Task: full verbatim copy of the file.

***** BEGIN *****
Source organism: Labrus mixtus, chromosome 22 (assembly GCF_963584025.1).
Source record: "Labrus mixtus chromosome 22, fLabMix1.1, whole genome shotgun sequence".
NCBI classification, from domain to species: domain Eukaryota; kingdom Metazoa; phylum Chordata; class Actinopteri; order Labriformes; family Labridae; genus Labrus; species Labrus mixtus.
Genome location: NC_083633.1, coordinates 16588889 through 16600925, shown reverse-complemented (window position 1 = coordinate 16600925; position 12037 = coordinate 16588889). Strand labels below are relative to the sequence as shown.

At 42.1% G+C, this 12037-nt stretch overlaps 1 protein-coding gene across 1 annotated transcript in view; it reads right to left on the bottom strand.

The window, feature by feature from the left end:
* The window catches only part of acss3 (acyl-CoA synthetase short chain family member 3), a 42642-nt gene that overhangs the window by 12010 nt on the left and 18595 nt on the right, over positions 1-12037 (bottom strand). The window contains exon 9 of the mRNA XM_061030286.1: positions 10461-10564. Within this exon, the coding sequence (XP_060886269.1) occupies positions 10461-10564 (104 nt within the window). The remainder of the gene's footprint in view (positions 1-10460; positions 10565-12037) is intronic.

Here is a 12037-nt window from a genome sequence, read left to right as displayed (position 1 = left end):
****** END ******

Source organism: Labrus mixtus, chromosome 22 (assembly GCF_963584025.1).
Source record: "Labrus mixtus chromosome 22, fLabMix1.1, whole genome shotgun sequence".
NCBI classification, from domain to species: domain Eukaryota; kingdom Metazoa; phylum Chordata; class Actinopteri; order Labriformes; family Labridae; genus Labrus; species Labrus mixtus.
Genome location: NC_083633.1, coordinates 16588889 through 16600925, shown reverse-complemented (window position 1 = coordinate 16600925; position 12037 = coordinate 16588889). Strand labels below are relative to the sequence as shown.

At 42.1% G+C, this 12037-nt stretch overlaps 1 protein-coding gene across 1 annotated transcript in view; it reads right to left on the bottom strand.

The window, feature by feature from the left end:
* The window catches only part of acss3 (acyl-CoA synthetase short chain family member 3), a 42642-nt gene that overhangs the window by 12010 nt on the left and 18595 nt on the right, over positions 1-12037 (bottom strand). The window contains exon 9 of the mRNA XM_061030286.1: positions 10461-10564. Within this exon, the coding sequence (XP_060886269.1) occupies positions 10461-10564 (104 nt within the window). The remainder of the gene's footprint in view (positions 1-10460; positions 10565-12037) is intronic.

Here is a 12037-nt window from a genome sequence, read left to right as displayed (position 1 = left end):